- House and Senate negotiators reach two-year budget deal
- Congress seeks ban on in-flight calls
- Michelle Malkin’s Twitchy site sold to owners of Townhall, HotAir: report
- GM’s Barra to be first woman to run top American carmaker
- China: Poisonous smog is a military asset, if you think about it
- Texas woman admits to sending ricin to Obama
- Ron Paul on son Rand: ‘I think he probably will’ run for president
- Cold War heats up again in the Arctic: Russian airfield reactivated after 20 years
- 6-year-old boy suspended for sexual harassment over kiss
- Voters deciding Mass. congressional contest
Mass. officials find problems at compounding pharmacy
BOSTON (AP) — Water from a leaking boiler collected just outside a room that was supposed to be sterile. Floor mats used by technicians were filled with dirt and debris. Drugs were shipped out before the company even confirmed they were sterile.
State officials said Tuesday that they found these and other problems at the New England Compounding Center during a preliminary investigation into the company, linked to a deadly outbreak of meningitis.
The probe can’t yet conclusively prove what caused the outbreak, a top health official said. In the meantime, MassachusettsGov. Deval Patrick said he wants to tighten oversight at similar companies, including with surprise inspections — the first of which took place Tuesday.
The state also has moved to permanently revoke the company’s operating license, as well as the licenses of its top three pharmacists.
“Those whose laboratory practices caused this outbreak should never practice pharmacy or manufacture in Massachusetts again,” Mr. Patrick said.
The outbreak of fungal meningitis, an inflammation of the lining of the brain and spinal cord, has sickened 308 people, including 23 who have died, in 17 states. The outbreak has been linked to a steroid made by the NECC and taken mainly for back pain. Compounding pharmacies such as NECC custom mix solutions in doses or forms generally not commercially available.
The federal government is conducting a criminal investigation.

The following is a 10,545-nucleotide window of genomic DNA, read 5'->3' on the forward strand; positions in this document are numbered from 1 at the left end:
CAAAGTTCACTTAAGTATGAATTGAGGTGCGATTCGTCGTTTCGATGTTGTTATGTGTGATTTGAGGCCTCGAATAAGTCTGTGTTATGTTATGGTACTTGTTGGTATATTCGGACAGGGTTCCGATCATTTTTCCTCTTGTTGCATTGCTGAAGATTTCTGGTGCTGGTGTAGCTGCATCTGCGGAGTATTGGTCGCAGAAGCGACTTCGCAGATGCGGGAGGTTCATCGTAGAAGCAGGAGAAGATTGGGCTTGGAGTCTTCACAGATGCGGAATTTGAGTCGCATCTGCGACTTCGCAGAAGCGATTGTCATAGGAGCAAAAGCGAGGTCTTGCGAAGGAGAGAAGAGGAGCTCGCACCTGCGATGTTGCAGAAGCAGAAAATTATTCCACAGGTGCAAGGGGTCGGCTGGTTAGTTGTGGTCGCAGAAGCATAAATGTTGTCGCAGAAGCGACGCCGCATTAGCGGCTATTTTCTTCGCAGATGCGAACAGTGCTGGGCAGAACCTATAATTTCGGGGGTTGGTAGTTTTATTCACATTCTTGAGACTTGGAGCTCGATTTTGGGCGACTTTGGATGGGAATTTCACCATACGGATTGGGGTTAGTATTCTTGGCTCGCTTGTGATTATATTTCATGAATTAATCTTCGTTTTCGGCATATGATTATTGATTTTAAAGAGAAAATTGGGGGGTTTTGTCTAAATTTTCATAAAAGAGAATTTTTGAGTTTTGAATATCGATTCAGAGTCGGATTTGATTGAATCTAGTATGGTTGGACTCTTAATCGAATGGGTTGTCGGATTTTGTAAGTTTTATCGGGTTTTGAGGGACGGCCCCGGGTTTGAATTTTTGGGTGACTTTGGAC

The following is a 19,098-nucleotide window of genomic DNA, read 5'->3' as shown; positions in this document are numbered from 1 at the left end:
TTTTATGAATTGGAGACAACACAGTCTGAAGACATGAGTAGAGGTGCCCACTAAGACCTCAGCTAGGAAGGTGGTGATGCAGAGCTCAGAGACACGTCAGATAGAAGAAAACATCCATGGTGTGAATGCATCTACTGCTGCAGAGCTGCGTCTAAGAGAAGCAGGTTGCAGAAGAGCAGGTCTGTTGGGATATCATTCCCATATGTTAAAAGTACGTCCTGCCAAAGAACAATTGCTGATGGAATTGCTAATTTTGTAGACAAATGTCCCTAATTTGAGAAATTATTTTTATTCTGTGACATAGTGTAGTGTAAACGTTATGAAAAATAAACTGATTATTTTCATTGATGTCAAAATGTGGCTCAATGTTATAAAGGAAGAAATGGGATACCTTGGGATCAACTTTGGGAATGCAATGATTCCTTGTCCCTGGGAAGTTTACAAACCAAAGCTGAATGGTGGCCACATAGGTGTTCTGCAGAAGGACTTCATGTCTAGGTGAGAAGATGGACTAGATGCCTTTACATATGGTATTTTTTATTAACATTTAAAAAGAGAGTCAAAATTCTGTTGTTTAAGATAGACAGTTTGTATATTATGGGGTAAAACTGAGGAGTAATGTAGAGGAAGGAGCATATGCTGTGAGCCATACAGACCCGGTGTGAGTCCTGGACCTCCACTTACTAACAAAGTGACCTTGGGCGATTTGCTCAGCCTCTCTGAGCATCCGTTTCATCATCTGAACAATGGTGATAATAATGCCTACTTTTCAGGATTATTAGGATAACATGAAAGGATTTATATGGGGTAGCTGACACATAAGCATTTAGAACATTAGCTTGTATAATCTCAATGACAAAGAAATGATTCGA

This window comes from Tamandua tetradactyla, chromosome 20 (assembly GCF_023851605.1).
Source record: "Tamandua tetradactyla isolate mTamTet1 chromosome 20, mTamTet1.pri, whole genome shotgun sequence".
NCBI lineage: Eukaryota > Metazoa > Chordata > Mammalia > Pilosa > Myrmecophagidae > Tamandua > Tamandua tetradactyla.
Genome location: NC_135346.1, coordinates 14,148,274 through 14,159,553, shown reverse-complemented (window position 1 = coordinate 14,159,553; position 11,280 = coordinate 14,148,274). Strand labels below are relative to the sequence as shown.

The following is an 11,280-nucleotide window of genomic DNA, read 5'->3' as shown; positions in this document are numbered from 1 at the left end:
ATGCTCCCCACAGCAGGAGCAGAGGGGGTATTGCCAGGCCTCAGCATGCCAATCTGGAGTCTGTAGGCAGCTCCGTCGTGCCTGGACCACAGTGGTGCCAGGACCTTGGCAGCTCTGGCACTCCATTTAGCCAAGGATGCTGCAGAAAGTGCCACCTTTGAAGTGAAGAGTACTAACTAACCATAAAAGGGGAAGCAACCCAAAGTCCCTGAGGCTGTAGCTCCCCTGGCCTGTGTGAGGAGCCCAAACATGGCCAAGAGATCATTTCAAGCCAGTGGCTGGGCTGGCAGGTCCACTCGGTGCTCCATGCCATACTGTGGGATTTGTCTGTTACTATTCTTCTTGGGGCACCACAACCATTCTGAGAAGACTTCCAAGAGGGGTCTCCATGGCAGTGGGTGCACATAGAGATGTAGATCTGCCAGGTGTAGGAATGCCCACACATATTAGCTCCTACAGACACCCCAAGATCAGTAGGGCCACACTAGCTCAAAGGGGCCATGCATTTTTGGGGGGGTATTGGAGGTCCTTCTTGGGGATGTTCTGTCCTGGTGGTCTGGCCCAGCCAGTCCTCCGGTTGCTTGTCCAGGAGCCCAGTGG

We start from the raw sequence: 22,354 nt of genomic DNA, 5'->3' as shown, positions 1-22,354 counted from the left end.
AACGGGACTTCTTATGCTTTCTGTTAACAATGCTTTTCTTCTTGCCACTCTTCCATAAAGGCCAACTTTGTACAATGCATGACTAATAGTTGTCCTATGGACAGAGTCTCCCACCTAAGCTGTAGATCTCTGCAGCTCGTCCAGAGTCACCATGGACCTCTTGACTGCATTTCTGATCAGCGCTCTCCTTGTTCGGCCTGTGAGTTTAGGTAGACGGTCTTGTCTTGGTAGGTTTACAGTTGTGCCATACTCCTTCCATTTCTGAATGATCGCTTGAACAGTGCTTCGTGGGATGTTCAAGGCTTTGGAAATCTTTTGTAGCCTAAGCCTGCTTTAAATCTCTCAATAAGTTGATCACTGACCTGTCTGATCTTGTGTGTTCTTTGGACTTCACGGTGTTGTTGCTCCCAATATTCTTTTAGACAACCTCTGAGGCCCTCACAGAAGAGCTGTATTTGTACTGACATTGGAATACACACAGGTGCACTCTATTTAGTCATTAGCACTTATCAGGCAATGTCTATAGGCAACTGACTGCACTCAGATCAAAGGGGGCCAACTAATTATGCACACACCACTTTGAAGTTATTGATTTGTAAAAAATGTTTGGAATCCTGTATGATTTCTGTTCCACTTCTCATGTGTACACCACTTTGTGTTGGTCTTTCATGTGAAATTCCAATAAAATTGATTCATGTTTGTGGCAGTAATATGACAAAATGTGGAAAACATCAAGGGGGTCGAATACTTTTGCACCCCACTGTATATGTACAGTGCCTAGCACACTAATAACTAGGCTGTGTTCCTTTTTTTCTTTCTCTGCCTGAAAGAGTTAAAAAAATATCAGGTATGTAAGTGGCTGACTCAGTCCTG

The state said Tuesday that its preliminary investigation, which began last month after the company first was suspected in the growing outbreak, found batches of drugs ready for general distribution but not labeled for specific patients.
Its state license permits the company to fill only specific prescriptions for specific patients, and distributing drugs in batches like a manufacturer would violate that, said Dr. Madeleine Biondolillo, director of the state Department of Public Health’s Bureau of Healthcare Safety.
But company attorney Paul Cirel said it’s “hard to imagine” state regulators weren’t previously aware of the scale of its operations because they’ve worked so closely together. The state Board of Registration in Pharmacy has always had complete access to the facility, and board members were there as recently as last summer, he said.
“NECC’s transparency in dealing with the board since inception in 1998 demonstrates its good-faith intention to operate in compliance with the requirements of its license,” Mr. Cirel said.
Besides possible state license violations, Dr. Biondolillo said the inspections also revealed “several health and safety deficiencies” at the NECC facility in Framingham, just west of Boston.
Three lots of steroids produced by the company are suspected in the meningitis outbreak, and the company shipped orders from those lots 13 times before receiving the results of its own tests to confirm those lots were sterile, Dr. Biondolillo said. Some medication was shipped as many as 11 days before the company received test results, she said.
Dr. Biondolillo also detailed signs of flawed sterilization procedures, including black specks of fungus in sealed vials of the steroids, which were returned to the company during a recall.
Investigators found the company didn’t sterilize its products long enough and didn’t adequately test whether its sterilization equipment was working, she said.
By Donald Lambro
Growth spikes are little more than trend-free anomalies
- Obama takes 'selfie' at Mandela's funeral service
- Harry Reid's visa pressure cooker
- Somber duty: U.S. presidents in hot demand at Mandela's memorial
- American bourbon now better than Scottish whiskey: U.K.-born expert
- Chinese man fed up with his girlfriend's shopping jumps to his death
- CARSON: Why did the founders give us the Second Amendment?
- Israeli P.M. Benjamin Netanyahu backs out of Nelson Mandela funeral
- Galaxy S4 owner claims Samsung tried to silence him after phone caught fire
- FITTON: A closer look at the Benghazi lie
- Obama lied about Syrian chemical attack, 'cherry-picked' intelligence: report
Independent voices from the The Washington Times Communities
A column dedicated to discussing politics, national security, civil liberties, and education.
Criticism may not be agreeable, but it is necessary. It fulfills the same function as pain in the human body. It calls attention to an unhealthy state of things.
The “Silver Tsunami” created by aging Baby Boomers is hitting America. Let’s explore how we adjust to it, enjoy it and defy negative expectations about age.
Find the latest news and happening that effect those in the Washington D.C., Northern Virginia and Maryland Metro region.
White House pets gone wild!
Let it snow